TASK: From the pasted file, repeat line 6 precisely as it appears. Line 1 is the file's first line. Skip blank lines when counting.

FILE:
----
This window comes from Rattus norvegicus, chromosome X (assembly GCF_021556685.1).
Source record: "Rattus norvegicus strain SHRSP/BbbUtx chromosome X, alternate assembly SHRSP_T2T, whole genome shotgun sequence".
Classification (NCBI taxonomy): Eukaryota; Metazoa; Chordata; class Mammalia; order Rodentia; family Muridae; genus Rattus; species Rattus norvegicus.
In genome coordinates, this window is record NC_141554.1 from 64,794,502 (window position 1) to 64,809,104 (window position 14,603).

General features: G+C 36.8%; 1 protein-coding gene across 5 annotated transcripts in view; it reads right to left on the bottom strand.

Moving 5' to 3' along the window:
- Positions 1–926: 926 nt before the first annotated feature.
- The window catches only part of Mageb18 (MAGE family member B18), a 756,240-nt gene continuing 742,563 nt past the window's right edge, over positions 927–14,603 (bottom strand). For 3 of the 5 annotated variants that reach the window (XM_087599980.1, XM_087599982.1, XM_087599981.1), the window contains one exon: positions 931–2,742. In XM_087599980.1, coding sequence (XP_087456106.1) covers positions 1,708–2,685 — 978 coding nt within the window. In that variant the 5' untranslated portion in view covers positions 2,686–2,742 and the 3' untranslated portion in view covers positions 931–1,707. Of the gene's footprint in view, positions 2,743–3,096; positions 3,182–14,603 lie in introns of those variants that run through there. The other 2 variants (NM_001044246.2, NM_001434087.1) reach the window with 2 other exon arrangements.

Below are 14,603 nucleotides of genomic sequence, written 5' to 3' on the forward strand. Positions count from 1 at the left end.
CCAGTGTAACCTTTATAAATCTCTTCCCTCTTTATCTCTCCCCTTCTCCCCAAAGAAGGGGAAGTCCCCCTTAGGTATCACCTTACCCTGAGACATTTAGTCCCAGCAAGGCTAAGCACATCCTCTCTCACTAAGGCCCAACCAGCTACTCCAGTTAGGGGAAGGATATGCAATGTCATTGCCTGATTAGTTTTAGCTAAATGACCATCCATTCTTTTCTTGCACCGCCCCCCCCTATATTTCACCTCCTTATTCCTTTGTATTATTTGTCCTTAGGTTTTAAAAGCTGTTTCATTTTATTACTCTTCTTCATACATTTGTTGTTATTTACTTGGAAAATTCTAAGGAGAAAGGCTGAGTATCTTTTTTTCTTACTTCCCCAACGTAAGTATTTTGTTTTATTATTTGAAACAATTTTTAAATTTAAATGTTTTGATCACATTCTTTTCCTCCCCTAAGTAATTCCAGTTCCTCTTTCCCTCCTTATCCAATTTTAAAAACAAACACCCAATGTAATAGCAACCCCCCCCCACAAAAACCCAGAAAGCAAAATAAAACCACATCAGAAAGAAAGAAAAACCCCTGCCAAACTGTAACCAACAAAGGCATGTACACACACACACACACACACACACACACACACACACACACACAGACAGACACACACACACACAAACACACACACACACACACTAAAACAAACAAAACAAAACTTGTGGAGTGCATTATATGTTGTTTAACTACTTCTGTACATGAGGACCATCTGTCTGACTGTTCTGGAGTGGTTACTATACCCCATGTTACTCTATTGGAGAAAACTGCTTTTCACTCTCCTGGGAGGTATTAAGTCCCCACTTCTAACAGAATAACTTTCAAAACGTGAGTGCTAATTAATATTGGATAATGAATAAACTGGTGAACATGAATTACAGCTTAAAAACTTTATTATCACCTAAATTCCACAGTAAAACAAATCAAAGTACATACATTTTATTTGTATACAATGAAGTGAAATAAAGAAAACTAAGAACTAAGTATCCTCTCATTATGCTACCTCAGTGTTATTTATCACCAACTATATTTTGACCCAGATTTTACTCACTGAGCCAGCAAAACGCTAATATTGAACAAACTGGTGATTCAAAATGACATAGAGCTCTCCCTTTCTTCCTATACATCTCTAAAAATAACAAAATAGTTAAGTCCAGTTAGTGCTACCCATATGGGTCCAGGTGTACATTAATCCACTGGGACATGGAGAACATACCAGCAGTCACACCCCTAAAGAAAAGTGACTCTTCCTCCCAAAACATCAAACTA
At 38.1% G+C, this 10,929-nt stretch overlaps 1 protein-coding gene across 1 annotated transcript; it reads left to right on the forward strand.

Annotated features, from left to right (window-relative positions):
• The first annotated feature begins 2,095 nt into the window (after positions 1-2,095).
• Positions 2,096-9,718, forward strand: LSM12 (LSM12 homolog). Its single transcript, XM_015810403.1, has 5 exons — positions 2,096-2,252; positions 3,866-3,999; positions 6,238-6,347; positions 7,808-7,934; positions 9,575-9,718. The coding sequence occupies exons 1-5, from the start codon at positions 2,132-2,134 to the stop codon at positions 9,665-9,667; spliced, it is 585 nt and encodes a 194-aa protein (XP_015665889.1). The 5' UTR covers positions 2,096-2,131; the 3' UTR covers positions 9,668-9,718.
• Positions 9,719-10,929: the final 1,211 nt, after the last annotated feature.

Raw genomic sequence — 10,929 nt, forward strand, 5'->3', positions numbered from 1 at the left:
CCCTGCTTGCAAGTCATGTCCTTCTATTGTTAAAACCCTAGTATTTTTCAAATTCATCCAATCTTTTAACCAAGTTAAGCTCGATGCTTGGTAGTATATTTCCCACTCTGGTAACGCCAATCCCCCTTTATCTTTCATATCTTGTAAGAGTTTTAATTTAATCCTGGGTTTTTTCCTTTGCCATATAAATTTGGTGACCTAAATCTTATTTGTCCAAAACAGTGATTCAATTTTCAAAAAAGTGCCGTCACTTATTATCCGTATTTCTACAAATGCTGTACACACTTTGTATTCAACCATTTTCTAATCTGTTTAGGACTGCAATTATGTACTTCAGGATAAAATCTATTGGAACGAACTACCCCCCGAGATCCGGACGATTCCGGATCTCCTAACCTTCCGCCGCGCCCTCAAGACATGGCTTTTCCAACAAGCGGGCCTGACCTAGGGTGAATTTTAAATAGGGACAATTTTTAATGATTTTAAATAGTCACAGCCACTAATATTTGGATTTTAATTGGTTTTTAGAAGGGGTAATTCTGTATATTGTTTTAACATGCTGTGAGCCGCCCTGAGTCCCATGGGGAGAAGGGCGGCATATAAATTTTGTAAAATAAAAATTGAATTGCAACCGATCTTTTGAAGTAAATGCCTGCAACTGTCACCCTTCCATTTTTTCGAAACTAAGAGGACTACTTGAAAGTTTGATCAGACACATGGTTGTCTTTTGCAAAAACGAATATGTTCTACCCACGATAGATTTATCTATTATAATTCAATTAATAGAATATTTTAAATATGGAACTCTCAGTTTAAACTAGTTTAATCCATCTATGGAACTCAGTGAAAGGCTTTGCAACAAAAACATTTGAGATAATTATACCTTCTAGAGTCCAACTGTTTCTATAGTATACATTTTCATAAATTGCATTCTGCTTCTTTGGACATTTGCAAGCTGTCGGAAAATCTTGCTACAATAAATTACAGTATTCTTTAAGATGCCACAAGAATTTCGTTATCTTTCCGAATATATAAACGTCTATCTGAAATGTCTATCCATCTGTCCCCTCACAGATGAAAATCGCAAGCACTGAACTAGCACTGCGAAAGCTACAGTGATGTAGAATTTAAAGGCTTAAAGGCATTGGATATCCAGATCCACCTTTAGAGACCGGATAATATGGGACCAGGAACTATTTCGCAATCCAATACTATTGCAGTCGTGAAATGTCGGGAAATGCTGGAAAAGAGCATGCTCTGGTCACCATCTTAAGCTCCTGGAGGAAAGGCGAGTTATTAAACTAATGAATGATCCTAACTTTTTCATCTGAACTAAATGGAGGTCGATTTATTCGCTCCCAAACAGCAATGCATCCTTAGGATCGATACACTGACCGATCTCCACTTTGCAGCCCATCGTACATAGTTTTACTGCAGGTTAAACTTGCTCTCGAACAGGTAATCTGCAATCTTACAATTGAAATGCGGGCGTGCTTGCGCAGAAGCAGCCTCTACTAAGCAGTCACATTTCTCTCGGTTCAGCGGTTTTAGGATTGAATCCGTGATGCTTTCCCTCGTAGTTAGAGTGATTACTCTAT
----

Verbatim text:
Moving 5' to 3' along the window: